For a very long time now I have been pondering the saga of McGill University’s firing of Norman Cornett. I have known Cornett for many years and have always known him to be a person of absolute integrity. Cornett backs his opinions with research. He reads extensively; he meets with modern authors; he challenges them; and he works to incorporate what he learns into a unified whole. His mind is so far-ranging that he takes this progress of learning, investigating, and challenging into multiple realms of thinking: theology, history, literature, music, and the arts.
If this were all, Cornett would be a fascinating thinker. However, Cornett brought his approach to McGill and translated this same far-ranging intelligence into an amazing pedagogical style. I have been fortunate enough to sit in on several of his classes. Cornett didn’t just present material and then require his students to learn it. He brought writers, artists, poets, politicians, and musicians to his students. He allowed them to deeply experience the material and then to dialogue with the artists. To sit in on one of his classes is a truly profound experience. One not only gets a glimpse into the creative process of the artist, but also into one’s response to that creativity. McGill students who took his courses had an exceptional experience.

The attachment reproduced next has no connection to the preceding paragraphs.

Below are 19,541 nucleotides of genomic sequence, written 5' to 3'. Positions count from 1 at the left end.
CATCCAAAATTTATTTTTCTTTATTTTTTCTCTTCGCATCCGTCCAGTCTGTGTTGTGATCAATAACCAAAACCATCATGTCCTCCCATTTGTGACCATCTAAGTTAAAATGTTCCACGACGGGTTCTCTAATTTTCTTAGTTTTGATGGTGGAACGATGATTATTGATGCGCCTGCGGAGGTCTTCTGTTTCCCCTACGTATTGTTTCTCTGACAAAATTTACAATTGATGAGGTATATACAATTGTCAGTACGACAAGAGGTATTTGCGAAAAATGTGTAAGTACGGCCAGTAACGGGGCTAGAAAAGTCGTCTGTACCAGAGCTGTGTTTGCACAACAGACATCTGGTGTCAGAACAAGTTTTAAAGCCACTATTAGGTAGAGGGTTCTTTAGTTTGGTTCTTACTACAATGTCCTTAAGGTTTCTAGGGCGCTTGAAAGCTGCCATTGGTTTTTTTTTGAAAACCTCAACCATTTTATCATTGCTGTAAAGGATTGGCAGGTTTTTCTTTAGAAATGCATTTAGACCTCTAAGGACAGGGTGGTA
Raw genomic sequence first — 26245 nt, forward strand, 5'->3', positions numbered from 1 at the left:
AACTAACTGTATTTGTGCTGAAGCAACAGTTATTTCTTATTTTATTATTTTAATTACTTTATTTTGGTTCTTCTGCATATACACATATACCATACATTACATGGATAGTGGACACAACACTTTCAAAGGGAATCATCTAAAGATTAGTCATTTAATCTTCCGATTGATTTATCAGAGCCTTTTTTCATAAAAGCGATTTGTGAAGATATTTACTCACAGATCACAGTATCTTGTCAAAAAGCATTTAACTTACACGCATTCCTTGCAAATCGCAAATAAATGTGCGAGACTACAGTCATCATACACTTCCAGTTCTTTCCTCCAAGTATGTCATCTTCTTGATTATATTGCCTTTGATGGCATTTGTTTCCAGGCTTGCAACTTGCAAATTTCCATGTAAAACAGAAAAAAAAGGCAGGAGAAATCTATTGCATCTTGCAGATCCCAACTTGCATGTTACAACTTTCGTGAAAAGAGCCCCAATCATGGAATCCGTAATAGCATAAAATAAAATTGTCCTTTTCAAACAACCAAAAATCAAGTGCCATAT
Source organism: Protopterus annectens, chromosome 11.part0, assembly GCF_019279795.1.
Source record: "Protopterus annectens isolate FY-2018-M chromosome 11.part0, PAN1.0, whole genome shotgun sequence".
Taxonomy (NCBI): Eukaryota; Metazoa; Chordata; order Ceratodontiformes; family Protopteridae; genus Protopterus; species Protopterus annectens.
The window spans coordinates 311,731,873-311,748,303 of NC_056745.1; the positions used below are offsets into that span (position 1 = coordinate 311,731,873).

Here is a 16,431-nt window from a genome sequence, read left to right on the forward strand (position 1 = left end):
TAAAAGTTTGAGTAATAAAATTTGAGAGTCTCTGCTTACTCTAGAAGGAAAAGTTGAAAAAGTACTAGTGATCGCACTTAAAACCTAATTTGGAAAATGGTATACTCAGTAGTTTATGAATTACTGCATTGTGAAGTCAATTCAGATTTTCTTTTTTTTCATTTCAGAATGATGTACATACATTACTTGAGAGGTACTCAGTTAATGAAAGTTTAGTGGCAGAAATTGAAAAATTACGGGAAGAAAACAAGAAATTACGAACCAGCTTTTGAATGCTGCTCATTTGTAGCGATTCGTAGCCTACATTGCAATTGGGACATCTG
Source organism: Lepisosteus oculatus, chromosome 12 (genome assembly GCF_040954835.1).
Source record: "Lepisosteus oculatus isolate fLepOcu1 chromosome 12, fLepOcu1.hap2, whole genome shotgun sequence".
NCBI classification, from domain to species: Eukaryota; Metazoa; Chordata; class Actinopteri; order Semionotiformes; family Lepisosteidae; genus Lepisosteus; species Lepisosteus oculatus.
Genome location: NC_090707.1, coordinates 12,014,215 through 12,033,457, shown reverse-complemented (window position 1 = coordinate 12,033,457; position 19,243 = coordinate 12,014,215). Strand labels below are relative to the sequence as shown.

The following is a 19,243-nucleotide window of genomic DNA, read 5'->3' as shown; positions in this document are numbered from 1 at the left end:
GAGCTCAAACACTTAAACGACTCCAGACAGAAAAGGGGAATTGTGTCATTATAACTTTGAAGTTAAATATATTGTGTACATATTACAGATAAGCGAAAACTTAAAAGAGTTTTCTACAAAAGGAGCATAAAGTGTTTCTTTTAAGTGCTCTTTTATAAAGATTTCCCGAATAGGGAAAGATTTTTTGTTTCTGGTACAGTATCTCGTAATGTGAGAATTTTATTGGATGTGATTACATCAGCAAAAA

So it was with disbelief that I heard that McGill had let Cornett go without saying why. What are their charges? McGill claims to support freedom of speech. Yet they have kept these things secret. Where is the open, searching, free bastion of academic integrity that McGill portrays in public?
McGill University needs to make their charges open and public. Cornett needs to be given the opportunity to respond to those charges.